Public Release: 

Elders' stereotypes predict hearing decline

Yale University

Older people who have negative stereotypes about the elderly have a greater chance of hearing decline, researchers at Yale School of Medicine report in the March issue of Journals of Gerontology.

"This is the first study to demonstrate that older individuals' age stereotypes can predict their sensory perception," said first author Becca R. Levy, associate professor in the Department of Epidemiology and Public Health (EPH) and Department of Psychology at Yale.

"Although a wide array of biological factors have been identified that contribute to hearing decline, our team felt it was important to understand whether social psychological factors, such as the age stereotypes that individuals take in from their culture, may also influence hearing," said Levy.

Levy and her team studied 546 people age 70 and older. The participants were part of the Precipitating Events Project, a long-term study of residents of the Greater New Haven area. Their age stereotypes were measured when they entered the study. Hearing was measured with a hand-held audioscope at the beginning of the study at baseline and again three years later.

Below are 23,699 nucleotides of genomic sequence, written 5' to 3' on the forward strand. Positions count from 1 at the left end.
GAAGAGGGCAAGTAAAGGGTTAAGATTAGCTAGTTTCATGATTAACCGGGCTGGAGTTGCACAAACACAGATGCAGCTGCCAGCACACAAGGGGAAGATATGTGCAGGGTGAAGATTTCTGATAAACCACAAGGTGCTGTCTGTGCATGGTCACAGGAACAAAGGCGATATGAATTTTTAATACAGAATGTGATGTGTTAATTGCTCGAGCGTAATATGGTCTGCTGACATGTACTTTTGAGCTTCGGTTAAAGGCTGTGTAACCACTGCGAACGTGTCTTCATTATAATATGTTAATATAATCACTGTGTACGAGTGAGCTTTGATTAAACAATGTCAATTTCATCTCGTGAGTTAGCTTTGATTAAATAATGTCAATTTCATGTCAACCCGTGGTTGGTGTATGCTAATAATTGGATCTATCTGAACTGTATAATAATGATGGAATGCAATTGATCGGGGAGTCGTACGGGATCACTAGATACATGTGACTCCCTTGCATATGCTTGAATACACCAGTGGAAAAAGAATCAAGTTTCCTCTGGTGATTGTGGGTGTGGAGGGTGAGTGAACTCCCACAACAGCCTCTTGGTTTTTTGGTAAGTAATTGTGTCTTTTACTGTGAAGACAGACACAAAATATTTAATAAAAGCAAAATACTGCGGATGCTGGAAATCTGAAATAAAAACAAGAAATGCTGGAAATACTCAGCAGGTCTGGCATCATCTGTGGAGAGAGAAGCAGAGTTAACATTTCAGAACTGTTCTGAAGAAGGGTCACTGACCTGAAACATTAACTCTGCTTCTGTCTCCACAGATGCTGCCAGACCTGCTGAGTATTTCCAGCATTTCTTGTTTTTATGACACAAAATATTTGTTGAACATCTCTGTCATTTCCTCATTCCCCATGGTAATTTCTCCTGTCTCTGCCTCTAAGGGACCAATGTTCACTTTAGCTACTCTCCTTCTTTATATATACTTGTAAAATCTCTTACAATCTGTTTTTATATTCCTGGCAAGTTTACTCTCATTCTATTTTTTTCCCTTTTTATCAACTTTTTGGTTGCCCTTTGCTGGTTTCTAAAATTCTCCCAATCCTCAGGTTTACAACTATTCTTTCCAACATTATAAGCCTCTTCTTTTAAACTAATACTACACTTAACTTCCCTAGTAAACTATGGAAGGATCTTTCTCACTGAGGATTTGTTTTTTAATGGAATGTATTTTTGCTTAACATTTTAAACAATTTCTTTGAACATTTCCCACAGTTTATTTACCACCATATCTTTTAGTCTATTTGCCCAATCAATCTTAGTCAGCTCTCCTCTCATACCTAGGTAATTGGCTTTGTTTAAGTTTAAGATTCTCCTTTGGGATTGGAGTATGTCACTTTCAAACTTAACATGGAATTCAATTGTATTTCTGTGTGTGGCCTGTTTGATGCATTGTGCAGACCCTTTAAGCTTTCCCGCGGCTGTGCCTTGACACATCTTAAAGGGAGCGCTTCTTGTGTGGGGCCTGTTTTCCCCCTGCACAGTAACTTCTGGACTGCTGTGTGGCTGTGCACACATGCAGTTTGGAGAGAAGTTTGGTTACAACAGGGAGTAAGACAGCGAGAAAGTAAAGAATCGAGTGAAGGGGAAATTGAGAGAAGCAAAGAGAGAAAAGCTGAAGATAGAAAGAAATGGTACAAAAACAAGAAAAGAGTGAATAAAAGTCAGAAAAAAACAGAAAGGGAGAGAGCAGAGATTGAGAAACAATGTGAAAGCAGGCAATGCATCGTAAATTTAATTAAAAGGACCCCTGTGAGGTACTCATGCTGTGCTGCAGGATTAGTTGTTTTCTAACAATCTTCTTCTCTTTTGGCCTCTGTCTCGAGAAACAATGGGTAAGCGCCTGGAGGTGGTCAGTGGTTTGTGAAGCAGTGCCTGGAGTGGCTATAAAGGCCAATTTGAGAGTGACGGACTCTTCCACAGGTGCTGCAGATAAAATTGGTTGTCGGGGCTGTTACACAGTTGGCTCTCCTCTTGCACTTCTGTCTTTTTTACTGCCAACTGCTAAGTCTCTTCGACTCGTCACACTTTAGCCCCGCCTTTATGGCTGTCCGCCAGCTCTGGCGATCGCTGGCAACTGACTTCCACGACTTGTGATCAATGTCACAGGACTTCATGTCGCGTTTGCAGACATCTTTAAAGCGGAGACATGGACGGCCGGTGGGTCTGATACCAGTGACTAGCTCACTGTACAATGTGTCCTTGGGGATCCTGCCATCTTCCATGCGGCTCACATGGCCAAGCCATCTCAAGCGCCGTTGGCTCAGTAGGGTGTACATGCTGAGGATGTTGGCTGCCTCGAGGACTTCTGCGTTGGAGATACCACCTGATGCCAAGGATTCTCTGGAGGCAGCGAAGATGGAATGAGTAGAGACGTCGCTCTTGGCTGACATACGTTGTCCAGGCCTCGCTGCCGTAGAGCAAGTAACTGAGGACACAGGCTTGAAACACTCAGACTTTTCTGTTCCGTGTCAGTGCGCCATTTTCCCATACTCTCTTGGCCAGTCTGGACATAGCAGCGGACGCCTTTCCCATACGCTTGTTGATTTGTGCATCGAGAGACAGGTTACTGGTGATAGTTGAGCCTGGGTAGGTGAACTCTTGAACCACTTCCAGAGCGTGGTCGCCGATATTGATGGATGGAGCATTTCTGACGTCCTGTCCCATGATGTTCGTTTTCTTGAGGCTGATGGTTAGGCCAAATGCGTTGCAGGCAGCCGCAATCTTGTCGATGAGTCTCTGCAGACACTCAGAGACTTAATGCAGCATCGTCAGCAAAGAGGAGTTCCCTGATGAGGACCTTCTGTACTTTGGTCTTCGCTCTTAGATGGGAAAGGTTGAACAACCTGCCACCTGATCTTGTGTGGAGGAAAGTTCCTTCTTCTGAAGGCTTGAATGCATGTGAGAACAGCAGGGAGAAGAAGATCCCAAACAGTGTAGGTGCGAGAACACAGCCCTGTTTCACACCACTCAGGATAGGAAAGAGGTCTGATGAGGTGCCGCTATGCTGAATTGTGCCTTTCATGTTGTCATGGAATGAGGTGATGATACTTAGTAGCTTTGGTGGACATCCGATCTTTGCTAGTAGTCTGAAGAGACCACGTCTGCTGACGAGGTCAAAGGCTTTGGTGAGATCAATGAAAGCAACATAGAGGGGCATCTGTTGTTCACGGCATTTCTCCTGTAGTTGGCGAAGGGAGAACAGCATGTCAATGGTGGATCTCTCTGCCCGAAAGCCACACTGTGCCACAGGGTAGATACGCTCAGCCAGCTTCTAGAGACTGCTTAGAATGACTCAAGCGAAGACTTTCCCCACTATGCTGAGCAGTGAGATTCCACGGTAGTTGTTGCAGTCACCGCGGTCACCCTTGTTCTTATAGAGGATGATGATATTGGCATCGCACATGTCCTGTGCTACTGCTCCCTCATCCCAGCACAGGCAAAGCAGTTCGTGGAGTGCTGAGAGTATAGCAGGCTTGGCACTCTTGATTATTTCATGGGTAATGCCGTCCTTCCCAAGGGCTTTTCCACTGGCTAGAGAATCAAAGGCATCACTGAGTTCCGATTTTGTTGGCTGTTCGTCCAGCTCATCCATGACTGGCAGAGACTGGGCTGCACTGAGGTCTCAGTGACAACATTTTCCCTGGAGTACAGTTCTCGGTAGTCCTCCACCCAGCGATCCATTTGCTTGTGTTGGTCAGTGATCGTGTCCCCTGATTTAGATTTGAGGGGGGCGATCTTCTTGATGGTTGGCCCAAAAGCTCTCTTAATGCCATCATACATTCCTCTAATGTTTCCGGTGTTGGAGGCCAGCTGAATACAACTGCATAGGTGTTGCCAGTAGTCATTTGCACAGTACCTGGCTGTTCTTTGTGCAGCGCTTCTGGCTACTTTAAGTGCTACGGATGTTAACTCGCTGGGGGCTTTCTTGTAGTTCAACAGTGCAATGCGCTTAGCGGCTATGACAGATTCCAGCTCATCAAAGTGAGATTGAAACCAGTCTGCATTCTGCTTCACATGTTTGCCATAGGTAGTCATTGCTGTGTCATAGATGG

To measure age stereotypes, participants were asked, "When you think of an old person, what are the first five words or phrases that come to mind?" The responses were judged on how negative or positive they were and how internal or external they were. Stereotypes rated negative included "senile" and "feeble," whereas stereotypes rated positive included "wise" and "active." External stereotypes included visual images such as grey hair, wrinkles and stooped posture. The study adjusted for initial levels of hearing, as well as several other variables that are known to affect hearing including age, education, gender, race, depression, chronic conditions and smoking history.

Older persons with more negative and external age stereotypes performed worse on hearing measures at the end of the three-year study. According to Levy, "Hearing loss is the third most common chronic condition among persons age 65 years and older and can lead to increased social isolation, self-denigration, loneliness and depression."

Levy said both negative and external age stereotypes could have adverse health-behavior consequences, such as older individuals becoming more accepting of hearing loss than younger people and not seeking medical attention.

Other authors on the study were Martin D. Slade and Thomas M. Gill, M.D.


The study was funded by the National Institute on Aging and was conducted at Yale EPH and the Yale Claude D. Pepper Older Americans Independence Center.

Citation: Journals of Gerontology: Psychological Sciences, Vol. 61, No. 2 (March 2006)

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